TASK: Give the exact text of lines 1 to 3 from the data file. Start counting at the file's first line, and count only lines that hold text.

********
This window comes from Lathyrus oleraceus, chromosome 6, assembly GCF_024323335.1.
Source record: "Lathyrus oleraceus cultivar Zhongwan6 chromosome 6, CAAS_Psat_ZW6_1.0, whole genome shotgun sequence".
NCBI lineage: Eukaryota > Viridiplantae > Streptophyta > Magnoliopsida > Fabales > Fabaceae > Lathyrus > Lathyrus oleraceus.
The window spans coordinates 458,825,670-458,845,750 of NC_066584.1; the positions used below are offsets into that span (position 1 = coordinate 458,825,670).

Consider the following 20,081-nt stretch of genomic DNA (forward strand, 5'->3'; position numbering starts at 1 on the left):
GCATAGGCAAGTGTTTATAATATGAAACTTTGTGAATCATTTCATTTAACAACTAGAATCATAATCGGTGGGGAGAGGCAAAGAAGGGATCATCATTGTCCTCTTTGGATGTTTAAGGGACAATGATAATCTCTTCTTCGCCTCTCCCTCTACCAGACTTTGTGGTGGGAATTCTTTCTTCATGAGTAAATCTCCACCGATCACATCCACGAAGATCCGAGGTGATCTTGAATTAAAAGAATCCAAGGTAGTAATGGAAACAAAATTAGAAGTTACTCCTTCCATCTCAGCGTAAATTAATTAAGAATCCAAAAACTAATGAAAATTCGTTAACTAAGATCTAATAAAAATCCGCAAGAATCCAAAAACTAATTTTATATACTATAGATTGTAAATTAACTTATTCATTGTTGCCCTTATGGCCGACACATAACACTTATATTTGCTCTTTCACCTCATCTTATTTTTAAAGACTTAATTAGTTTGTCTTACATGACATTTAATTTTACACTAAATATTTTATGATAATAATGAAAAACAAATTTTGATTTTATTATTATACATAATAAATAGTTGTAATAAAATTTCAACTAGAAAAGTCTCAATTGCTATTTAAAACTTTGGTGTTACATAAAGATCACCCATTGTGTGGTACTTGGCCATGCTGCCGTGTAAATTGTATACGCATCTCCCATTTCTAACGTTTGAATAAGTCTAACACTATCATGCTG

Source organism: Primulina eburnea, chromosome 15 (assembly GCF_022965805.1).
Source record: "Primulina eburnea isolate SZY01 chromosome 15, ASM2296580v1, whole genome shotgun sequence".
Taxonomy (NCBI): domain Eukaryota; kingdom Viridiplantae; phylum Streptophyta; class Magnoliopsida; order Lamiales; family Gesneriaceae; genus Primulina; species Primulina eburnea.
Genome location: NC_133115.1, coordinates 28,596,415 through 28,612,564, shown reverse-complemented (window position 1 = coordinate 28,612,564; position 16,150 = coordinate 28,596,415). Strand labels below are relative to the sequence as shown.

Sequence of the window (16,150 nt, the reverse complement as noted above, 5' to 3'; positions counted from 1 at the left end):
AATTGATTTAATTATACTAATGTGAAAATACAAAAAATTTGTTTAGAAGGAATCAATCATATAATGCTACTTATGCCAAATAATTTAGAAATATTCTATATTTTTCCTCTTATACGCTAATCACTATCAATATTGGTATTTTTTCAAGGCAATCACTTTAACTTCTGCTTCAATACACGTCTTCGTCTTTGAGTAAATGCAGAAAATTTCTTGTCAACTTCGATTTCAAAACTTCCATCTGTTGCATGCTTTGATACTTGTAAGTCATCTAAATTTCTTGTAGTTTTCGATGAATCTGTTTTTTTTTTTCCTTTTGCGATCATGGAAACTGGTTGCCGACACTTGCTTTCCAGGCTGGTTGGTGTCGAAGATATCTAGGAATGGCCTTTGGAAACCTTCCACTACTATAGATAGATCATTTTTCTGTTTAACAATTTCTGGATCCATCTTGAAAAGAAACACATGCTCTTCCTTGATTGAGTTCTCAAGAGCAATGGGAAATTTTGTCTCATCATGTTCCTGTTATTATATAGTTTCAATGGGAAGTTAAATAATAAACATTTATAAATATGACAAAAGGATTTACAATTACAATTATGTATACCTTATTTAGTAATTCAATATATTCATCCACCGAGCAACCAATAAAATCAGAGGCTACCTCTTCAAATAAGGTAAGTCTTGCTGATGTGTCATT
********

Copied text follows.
This window comes from Lathyrus oleraceus, chromosome 6, assembly GCF_024323335.1.
Source record: "Lathyrus oleraceus cultivar Zhongwan6 chromosome 6, CAAS_Psat_ZW6_1.0, whole genome shotgun sequence".
NCBI lineage: Eukaryota > Viridiplantae > Streptophyta > Magnoliopsida > Fabales > Fabaceae > Lathyrus > Lathyrus oleraceus.